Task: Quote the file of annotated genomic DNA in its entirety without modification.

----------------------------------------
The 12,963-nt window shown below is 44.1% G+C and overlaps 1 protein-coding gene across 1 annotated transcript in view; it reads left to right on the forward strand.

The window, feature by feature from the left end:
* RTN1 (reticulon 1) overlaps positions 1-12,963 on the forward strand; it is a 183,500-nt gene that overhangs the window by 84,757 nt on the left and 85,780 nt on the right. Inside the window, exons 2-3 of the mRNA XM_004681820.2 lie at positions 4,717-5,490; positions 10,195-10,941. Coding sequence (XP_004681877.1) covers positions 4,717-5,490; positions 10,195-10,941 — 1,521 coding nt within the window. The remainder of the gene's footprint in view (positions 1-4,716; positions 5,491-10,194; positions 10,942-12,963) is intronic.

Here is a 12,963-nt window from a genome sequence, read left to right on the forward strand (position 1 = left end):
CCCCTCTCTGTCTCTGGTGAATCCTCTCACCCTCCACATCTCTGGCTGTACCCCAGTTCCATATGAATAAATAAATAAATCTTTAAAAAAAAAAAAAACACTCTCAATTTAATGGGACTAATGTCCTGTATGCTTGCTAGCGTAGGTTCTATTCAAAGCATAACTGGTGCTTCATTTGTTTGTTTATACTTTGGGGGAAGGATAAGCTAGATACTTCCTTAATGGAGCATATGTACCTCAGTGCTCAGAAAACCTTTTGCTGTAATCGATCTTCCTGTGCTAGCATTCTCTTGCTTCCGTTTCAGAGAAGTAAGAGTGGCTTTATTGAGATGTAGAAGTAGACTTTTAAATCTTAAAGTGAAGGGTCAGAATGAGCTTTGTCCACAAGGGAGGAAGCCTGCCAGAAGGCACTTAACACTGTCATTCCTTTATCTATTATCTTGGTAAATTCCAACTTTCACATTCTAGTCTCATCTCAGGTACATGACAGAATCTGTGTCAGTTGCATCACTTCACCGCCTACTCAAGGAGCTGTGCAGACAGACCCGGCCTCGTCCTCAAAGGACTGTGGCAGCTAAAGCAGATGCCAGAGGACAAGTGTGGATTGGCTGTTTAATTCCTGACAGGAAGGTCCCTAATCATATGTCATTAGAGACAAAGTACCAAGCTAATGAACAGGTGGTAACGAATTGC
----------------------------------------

The 12,963-nt window shown below is 44.1% G+C and overlaps 1 protein-coding gene across 1 annotated transcript in view; it reads left to right on the forward strand.

The window, feature by feature from the left end:
* RTN1 (reticulon 1) overlaps positions 1-12,963 on the forward strand; it is a 183,500-nt gene that overhangs the window by 84,757 nt on the left and 85,780 nt on the right. Inside the window, exons 2-3 of the mRNA XM_004681820.2 lie at positions 4,717-5,490; positions 10,195-10,941. Coding sequence (XP_004681877.1) covers positions 4,717-5,490; positions 10,195-10,941 — 1,521 coding nt within the window. The remainder of the gene's footprint in view (positions 1-4,716; positions 5,491-10,194; positions 10,942-12,963) is intronic.

Here is a 12,963-nt window from a genome sequence, read left to right on the forward strand (position 1 = left end):
CCCCTCTCTGTCTCTGGTGAATCCTCTCACCCTCCACATCTCTGGCTGTACCCCAGTTCCATATGAATAAATAAATAAATCTTTAAAAAAAAAAAAAACACTCTCAATTTAATGGGACTAATGTCCTGTATGCTTGCTAGCGTAGGTTCTATTCAAAGCATAACTGGTGCTTCATTTGTTTGTTTATACTTTGGGGGAAGGATAAGCTAGATACTTCCTTAATGGAGCATATGTACCTCAGTGCTCAGAAAACCTTTTGCTGTAATCGATCTTCCTGTGCTAGCATTCTCTTGCTTCCGTTTCAGAGAAGTAAGAGTGGCTTTATTGAGATGTAGAAGTAGACTTTTAAATCTTAAAGTGAAGGGTCAGAATGAGCTTTGTCCACAAGGGAGGAAGCCTGCCAGAAGGCACTTAACACTGTCATTCCTTTATCTATTATCTTGGTAAATTCCAACTTTCACATTCTAGTCTCATCTCAGGTACATGACAGAATCTGTGTCAGTTGCATCACTTCACCGCCTACTCAAGGAGCTGTGCAGACAGACCCGGCCTCGTCCTCAAAGGACTGTGGCAGCTAAAGCAGATGCCAGAGGACAAGTGTGGATTGGCTGTTTAATTCCTGACAGGAAGGTCCCTAATCATATGTCATTAGAGACAAAGTACCAAGCTAATGAACAGGTGGTAACGAATTGC